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Tuesday, December 20, 2011

The Tennessee Stud: Karl Klug makes an impact as a rookie with NFL's Titans


New Orleans Saints quarterback Drew Brees (9) is sacked by Tennessee Titans defensive tackle Karl Klug (97) for a 7-yard loss in the fourth quarter of an NFL football game on Sunday, Dec. 11, 2011, in Nashville, Tenn. The Saints won 22-17. (AP Photo/Frederick Breedon)


December 18, 2011

By JOEL BADZINSKI

Karl Klug is starting to feel the pressure.

Even some folks back home in Caledonia are making requests.

Klug doesn’t see it happening.

“No one wants to see me dance,” Klug said.

Klug, a Caledonia native in his rookie season for the Tennessee Titans, is happy to deliver sacks. Heading into today’s game at Indianapolis he has six, which leads the team and is fourth among NFL defensive tackles.

However, don’t expect him to flex his biceps, do the Charleston or prance for the cameras after his quarterback hits. It’s simply not in his football DNA.

“Be humble and work your (butt) off,” Klug said. “Make sure you’re coming to work every day and don’t be a distraction.”

That attitude helped Klug go from a 207-pound freshman at the University of Iowa to a two-time All-Big Ten defensive lineman and NFL prospect. The Titans selected him in the fifth round of the draft his past April.

Klug, at 6-feet-3, 275 pounds, still has the “undersized” label in the NFL. His 19 tackles, six sacks and four passes knocked down help tell the story of his physical ability and mental determination to overcome any negative stereotype.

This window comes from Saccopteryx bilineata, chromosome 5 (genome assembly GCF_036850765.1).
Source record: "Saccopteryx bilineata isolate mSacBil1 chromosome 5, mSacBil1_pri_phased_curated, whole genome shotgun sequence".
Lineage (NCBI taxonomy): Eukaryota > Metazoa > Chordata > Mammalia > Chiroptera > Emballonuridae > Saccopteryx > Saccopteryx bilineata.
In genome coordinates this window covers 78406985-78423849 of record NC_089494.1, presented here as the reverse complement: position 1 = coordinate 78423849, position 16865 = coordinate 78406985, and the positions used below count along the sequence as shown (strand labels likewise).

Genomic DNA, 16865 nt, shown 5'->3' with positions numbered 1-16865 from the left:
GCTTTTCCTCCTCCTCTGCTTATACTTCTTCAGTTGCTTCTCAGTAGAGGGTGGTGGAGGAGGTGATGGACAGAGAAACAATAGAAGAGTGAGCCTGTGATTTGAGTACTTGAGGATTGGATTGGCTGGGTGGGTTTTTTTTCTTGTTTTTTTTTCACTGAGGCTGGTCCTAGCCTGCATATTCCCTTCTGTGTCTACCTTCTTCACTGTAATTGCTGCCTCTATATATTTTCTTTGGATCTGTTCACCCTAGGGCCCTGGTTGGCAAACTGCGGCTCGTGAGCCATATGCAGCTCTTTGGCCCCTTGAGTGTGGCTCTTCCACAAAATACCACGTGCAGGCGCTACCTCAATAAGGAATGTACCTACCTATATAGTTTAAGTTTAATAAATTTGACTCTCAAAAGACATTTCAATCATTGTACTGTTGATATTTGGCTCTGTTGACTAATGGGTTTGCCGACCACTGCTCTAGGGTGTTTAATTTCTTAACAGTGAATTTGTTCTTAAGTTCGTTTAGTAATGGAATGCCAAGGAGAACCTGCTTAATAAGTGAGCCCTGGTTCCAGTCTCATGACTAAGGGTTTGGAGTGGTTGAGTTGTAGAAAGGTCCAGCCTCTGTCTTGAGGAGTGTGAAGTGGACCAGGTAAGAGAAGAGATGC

“No. 1 is his work habits,” Titans defensive line coach Tracy Rocker said. “No. 2 is he understands the leverage of playing inside and the leverage of holding up big guys and having hand-to-hand combat in there.”


Klug spent the summer in Iowa City working out and worrying about the NFL lockout.

When that got resolved, he began worrying about making the team.

“What if I got cut the first day?” he said.

Klug didn’t, of course, and got to live his dream of playing in the NFL. The Titans hosted the Minnesota Vikings in their first preseason game on Aug. 13, which only added to the big dose of adrenaline rushing through Klug’s body, since he grew up a Vikings fan.

There hasn’t been a particular “welcome to the NFL, rookie”-type moment.

“I’ve gotten put on the ground plenty of times,” Klug said.

And he’s taken his share of opponents down. Klug had four tackles in his first NFL regular-season game on Sept. 11 at Jacksonville. His first sack came a week later against Baltimore and quarterback Joe Flacco.

Klug has played in all 13 games with one start and is working behind Jurrell Casey, a rookie from USC. The Titans have recently been using Klug as a rusher in nickel formations, which yielded two sacks Dec. 12 against New Orleans.

“The talent here is pretty insane,” Klug said. “But it’s the same feeling from high school to college and from college to here. I thought these guys were gods and they never make mistakes. They are talented, but at the end of the day they still are human.”

Klug has single-handedly converted Caledonia into a Titans town, not to mention making the bar at Ma Cal Grove Country Club the local hotspot on Sundays.

“A lot of people are going out there, family and friends,” said former Caledonia football coach Carl Fruechte. “They’ve got the Titans on NFL Ticket and we have a couple of Gatorades and watch Karl.

“His jersey is on every kid in town. There’s a lot of excitement and as a coach I’m really proud of his work ethic. I just can’t say enough.”

Karl and his twin brother, Kevin, played for Fruechte as Caledonia became a small-school powerhouse in the mid-2000s. The Warriors lost to Eden-Valley-Watkins 21-7 in the 2005 MSHSL Class AA state title game when the Klugs were seniors.

“It’s funny, because (former teammate) Sam Gerardy called about a week ago and we brought that up,” Klug said. “It’s frustrating looking back at it, but that was a long time ago and you’ve got to move on.”

Fruechte said he knew he had a special player on his hands during Klug’s junior season. Klug had a badly sprained left ankle and was cleared to play with permission from his parents.

“The Kasson-Mantorville coaches talk about it to this day,”Fruechte said. “He was playing on one leg and getting double-teamed the whole game and it didn’t matter. We still had a chance to win it. You thought, ‘OK, this dude is special.’”

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